In­ter­net ac­cess still ‘not free’: re­port

The Myanmar Times - - Front Page - KAYLEIGH LONG k.long@mm­times.com

Myan­mar’s web users have seen a mod­er­ate in­crease in in­ter­net free­doms, but the coun­try re­tains the same “not free” sta­tus it held last year, and ranks along the likes of Turkey, Thai­land and Vietnam, ac­cord­ing to Free­dom House.

MYAN­MAR has claimed a mod­est im­prove­ment in in­ter­net free­dom this year, ac­cord­ing to global cy­ber watch­dog Free­dom House, but re­tains its sta­tus as a “not free” state for web users.

In 2014, the in­de­pen­dent US-based mon­i­tor­ing group de­clared Myan­mar’s in­ter­net to be “partly free” for the first time, cit­ing le­gal re­forms. Last year, the coun­try was down­graded to “not free”, with more ob­sta­cles to ac­cess, vi­o­la­tions of user rights and re­stric­tions on con­tent noted by ob­servers.

On the in­dex, re­leased an­nu­ally, coun­tries are ranked from 0 to 100, with 0 be­ing most free and 100 be­ing least. This year, Myan­mar sits along­side Turkey, with a score of 61.

Rat­ings are de­ter­mined through an ex­am­i­na­tion of three broad cat­e­gories: ob­sta­cles to ac­cess, lim­its on con­tent and vi­o­la­tion of user rights.

The re­port iden­ti­fied three “key in­ter­net con­trols” still ex­er­cised by the Myan­mar gov­ern­ment in the post­cen­sor­ship era.

Th­ese in­di­ca­tors in­clude pro-gov­ern­ment com­men­ta­tors ma­nip­u­lat­ing on­line dis­cus­sions; blog­gers or ICT users be­ing im­pris­oned, ar­rested or in pro­longed de­ten­tion for po­lit­i­cal or so­cial con­tent; and tech­ni­cal at­tacks against gov­ern­ment crit­ics or hu­man rights or­gan­i­sa­tions.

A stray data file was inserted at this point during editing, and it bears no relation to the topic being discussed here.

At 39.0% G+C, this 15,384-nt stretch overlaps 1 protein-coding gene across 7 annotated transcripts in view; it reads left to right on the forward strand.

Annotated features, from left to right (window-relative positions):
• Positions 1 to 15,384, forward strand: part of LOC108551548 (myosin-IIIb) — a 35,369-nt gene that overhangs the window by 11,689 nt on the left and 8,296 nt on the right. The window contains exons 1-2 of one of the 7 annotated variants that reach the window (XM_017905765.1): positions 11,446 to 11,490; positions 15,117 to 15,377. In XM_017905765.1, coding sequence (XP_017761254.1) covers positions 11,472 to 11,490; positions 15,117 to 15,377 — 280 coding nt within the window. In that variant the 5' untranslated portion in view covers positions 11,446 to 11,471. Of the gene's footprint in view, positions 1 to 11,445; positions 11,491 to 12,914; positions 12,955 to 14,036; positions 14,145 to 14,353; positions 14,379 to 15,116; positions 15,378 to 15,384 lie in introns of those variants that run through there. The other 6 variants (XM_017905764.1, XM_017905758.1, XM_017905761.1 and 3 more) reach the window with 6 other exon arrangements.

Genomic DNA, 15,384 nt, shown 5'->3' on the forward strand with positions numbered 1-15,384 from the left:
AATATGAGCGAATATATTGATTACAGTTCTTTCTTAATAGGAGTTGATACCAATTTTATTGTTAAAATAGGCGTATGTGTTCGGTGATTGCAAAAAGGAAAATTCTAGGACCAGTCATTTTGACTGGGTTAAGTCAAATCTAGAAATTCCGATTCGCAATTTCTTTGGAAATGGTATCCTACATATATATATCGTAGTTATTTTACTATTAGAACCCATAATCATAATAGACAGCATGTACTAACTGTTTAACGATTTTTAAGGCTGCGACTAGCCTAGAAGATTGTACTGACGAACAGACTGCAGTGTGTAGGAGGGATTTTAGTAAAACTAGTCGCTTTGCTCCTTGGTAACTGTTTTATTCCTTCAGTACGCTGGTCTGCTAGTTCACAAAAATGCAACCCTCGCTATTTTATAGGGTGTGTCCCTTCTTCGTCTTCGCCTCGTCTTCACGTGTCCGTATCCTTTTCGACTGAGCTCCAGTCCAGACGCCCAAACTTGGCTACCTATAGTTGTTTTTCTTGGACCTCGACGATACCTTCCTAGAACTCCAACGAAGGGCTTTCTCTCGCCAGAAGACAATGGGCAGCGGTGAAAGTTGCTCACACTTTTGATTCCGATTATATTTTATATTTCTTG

In­stances of ma­li­cious hack­ing re­main a con­cern in Myan­mar, with the pre-elec­tion take­down of The Ir­rawaddy web­site high­lighted, as well as tar­geted at­tacks on DVB, Eleven Me­dia, and high­pro­file po­lit­i­cal tar­gets in­clud­ing NLD spokesper­son U Win Htein and Yan­gon Chief Min­is­ter U Phyo Min Thein.

The re­port sin­gled out one par­tic­u­lar in­stance of Myan­mar’s smart­phone rev­o­lu­tion hav­ing a mean­ing­ful, pos­i­tive im­pact on high­light­ing hu­man rights.

“Af­ter a video show­ing abuse at a mil­i­tary academy went vi­ral in Myan­mar, pub­lic out­rage forced the mil­i­tary to launch a high-level in­ves­ti­ga­tion, an un­prece­dented ges­ture to­ward ac­count­abil­ity from the coun­try’s most un­touch­able in­sti­tu­tion,” the re­port said, re­fer­ring to a pur­ported haz­ing video.

The re­port also high­lighted the pros­e­cu­tion of poet Ko Maung Saung Kha over a Face­book post he made that de­scribed a new­ly­wed’s dis­may at dis­cov­er­ing a tat­too of the pres­i­dent on her hus­band’s gen­i­tals.

Myan­mar is far from the only coun­try in the re­gion con­sid­ered “not free”, with Thai­land, China and Vietnam shar­ing the du­bi­ous hon­our. Cam­bo­dia’s rank­ing de­clined but it re­mains “partly free”.

Two-thirds of all in­ter­net users – 67 per­cent – live in na­tions where crit­i­cism of the gov­ern­ment, mil­i­tary or rul­ing fam­ily are sub­ject to cen­sor­ship. Across the board, global in­ter­net free­dom de­clined in 2016 for the sixth-straight year.

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